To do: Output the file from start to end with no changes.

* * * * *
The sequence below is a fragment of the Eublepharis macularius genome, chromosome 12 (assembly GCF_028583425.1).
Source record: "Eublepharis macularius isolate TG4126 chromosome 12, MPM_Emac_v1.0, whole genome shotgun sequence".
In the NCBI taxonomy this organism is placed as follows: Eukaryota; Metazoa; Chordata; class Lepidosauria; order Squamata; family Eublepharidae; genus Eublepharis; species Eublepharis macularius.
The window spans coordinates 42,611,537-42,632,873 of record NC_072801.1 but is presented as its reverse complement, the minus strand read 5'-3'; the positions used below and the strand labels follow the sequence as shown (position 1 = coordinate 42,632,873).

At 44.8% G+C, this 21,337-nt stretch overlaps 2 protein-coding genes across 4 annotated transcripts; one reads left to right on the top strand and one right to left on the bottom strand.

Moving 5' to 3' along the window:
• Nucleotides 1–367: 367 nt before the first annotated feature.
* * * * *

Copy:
The sequence below is a fragment of the Eublepharis macularius genome, chromosome 12 (assembly GCF_028583425.1).
Source record: "Eublepharis macularius isolate TG4126 chromosome 12, MPM_Emac_v1.0, whole genome shotgun sequence".
In the NCBI taxonomy this organism is placed as follows: Eukaryota; Metazoa; Chordata; class Lepidosauria; order Squamata; family Eublepharidae; genus Eublepharis; species Eublepharis macularius.
The window spans coordinates 42,611,537-42,632,873 of record NC_072801.1 but is presented as its reverse complement, the minus strand read 5'-3'; the positions used below and the strand labels follow the sequence as shown (position 1 = coordinate 42,632,873).

At 44.8% G+C, this 21,337-nt stretch overlaps 2 protein-coding genes across 4 annotated transcripts; one reads left to right on the top strand and one right to left on the bottom strand.

Moving 5' to 3' along the window:
• Nucleotides 1–367: 367 nt before the first annotated feature.